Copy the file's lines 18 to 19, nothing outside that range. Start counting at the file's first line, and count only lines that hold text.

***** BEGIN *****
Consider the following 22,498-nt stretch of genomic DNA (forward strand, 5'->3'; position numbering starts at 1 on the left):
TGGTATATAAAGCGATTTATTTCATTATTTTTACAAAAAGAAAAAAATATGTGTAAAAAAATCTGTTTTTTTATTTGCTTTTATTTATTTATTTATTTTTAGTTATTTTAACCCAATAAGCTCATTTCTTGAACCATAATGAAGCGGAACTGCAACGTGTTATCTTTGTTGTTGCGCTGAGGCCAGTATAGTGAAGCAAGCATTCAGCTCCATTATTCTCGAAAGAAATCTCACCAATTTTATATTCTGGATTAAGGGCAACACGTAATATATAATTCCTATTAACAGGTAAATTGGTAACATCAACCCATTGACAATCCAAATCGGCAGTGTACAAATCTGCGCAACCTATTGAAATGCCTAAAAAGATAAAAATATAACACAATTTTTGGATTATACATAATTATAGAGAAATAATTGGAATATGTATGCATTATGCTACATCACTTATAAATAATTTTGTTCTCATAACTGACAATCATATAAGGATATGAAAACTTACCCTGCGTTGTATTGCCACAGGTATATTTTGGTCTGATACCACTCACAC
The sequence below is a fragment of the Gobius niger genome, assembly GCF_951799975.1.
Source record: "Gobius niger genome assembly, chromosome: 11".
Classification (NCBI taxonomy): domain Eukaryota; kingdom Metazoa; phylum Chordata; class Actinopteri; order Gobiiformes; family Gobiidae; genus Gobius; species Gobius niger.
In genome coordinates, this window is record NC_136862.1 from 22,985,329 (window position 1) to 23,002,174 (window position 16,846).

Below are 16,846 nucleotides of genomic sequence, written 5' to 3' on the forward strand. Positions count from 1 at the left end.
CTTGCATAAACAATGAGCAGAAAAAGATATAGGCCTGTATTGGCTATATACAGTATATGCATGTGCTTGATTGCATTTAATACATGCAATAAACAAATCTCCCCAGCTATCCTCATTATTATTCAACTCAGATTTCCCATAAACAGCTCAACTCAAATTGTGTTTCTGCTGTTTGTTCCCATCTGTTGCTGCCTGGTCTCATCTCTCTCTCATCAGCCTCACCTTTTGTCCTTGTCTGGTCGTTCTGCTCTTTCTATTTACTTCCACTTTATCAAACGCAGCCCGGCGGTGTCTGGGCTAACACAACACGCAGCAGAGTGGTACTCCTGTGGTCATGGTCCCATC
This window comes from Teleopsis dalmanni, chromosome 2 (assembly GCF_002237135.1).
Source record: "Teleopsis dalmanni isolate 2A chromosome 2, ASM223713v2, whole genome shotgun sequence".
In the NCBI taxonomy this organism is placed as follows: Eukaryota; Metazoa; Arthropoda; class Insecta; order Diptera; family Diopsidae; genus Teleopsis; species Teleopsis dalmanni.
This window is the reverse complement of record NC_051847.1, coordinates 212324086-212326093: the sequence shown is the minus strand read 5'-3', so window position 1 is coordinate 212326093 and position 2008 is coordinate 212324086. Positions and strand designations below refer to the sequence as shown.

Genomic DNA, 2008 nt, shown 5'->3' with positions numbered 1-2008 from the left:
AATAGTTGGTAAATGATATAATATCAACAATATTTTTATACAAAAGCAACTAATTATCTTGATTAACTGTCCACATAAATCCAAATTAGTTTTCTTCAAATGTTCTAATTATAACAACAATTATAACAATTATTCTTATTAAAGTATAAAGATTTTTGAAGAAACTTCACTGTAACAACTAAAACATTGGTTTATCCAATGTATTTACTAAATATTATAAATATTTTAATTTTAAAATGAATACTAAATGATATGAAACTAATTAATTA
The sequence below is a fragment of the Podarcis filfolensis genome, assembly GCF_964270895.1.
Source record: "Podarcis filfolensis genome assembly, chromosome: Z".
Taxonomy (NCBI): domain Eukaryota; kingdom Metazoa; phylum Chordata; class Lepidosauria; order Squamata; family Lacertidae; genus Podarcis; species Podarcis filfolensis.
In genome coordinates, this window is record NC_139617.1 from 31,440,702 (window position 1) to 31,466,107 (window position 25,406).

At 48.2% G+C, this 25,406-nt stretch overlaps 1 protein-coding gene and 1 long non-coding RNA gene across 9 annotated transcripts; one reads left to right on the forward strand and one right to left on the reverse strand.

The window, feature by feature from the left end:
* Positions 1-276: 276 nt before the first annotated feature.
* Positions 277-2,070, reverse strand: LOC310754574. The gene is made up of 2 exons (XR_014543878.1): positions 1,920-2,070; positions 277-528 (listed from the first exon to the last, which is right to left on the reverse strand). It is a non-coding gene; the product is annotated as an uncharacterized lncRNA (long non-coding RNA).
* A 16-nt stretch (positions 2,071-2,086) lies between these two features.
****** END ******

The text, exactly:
In genome coordinates, this window is record NC_139617.1 from 31,440,702 (window position 1) to 31,466,107 (window position 25,406).

At 48.2% G+C, this 25,406-nt stretch overlaps 1 protein-coding gene and 1 long non-coding RNA gene across 9 annotated transcripts; one reads left to right on the forward strand and one right to left on the reverse strand.